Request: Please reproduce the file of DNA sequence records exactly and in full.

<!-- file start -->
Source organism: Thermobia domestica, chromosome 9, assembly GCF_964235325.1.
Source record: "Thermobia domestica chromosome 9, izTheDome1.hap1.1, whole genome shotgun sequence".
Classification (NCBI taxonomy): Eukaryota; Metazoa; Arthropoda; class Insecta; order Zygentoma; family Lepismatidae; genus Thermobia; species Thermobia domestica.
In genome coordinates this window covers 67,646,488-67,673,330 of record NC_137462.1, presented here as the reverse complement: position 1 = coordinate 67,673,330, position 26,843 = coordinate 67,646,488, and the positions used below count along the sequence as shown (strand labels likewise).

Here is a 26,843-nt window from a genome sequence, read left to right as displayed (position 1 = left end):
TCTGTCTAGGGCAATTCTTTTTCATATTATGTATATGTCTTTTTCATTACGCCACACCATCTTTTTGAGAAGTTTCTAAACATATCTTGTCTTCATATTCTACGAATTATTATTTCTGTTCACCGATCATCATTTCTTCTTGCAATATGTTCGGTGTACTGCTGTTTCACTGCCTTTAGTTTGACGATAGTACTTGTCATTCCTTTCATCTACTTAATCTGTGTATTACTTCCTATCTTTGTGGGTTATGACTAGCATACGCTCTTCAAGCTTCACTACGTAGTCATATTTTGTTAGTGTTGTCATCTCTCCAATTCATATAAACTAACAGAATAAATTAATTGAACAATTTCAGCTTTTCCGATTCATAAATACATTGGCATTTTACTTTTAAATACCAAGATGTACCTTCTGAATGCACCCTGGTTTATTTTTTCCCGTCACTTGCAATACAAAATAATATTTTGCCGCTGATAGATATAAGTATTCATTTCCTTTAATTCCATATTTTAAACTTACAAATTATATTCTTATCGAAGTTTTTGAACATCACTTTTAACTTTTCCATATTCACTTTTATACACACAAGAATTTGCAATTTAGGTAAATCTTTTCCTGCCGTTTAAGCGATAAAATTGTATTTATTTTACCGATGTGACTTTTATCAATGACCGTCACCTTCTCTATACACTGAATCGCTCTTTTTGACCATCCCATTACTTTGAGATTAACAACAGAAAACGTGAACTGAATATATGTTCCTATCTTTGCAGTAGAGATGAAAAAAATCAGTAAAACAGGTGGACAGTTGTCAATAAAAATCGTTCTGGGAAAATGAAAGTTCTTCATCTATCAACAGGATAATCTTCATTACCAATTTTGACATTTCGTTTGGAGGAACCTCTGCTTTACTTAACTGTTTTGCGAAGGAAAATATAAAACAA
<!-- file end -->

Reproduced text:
Source organism: Thermobia domestica, chromosome 9, assembly GCF_964235325.1.
Source record: "Thermobia domestica chromosome 9, izTheDome1.hap1.1, whole genome shotgun sequence".
Classification (NCBI taxonomy): Eukaryota; Metazoa; Arthropoda; class Insecta; order Zygentoma; family Lepismatidae; genus Thermobia; species Thermobia domestica.
In genome coordinates this window covers 67,646,488-67,673,330 of record NC_137462.1, presented here as the reverse complement: position 1 = coordinate 67,673,330, position 26,843 = coordinate 67,646,488, and the positions used below count along the sequence as shown (strand labels likewise).

Here is a 26,843-nt window from a genome sequence, read left to right as displayed (position 1 = left end):
TCTGTCTAGGGCAATTCTTTTTCATATTATGTATATGTCTTTTTCATTACGCCACACCATCTTTTTGAGAAGTTTCTAAACATATCTTGTCTTCATATTCTACGAATTATTATTTCTGTTCACCGATCATCATTTCTTCTTGCAATATGTTCGGTGTACTGCTGTTTCACTGCCTTTAGTTTGACGATAGTACTTGTCATTCCTTTCATCTACTTAATCTGTGTATTACTTCCTATCTTTGTGGGTTATGACTAGCATACGCTCTTCAAGCTTCACTACGTAGTCATATTTTGTTAGTGTTGTCATCTCTCCAATTCATATAAACTAACAGAATAAATTAATTGAACAATTTCAGCTTTTCCGATTCATAAATACATTGGCATTTTACTTTTAAATACCAAGATGTACCTTCTGAATGCACCCTGGTTTATTTTTTCCCGTCACTTGCAATACAAAATAATATTTTGCCGCTGATAGATATAAGTATTCATTTCCTTTAATTCCATATTTTAAACTTACAAATTATATTCTTATCGAAGTTTTTGAACATCACTTTTAACTTTTCCATATTCACTTTTATACACACAAGAATTTGCAATTTAGGTAAATCTTTTCCTGCCGTTTAAGCGATAAAATTGTATTTATTTTACCGATGTGACTTTTATCAATGACCGTCACCTTCTCTATACACTGAATCGCTCTTTTTGACCATCCCATTACTTTGAGATTAACAACAGAAAACGTGAACTGAATATATGTTCCTATCTTTGCAGTAGAGATGAAAAAAATCAGTAAAACAGGTGGACAGTTGTCAATAAAAATCGTTCTGGGAAAATGAAAGTTCTTCATCTATCAACAGGATAATCTTCATTACCAATTTTGACATTTCGTTTGGAGGAACCTCTGCTTTACTTAACTGTTTTGCGAAGGAAAATATAAAACAA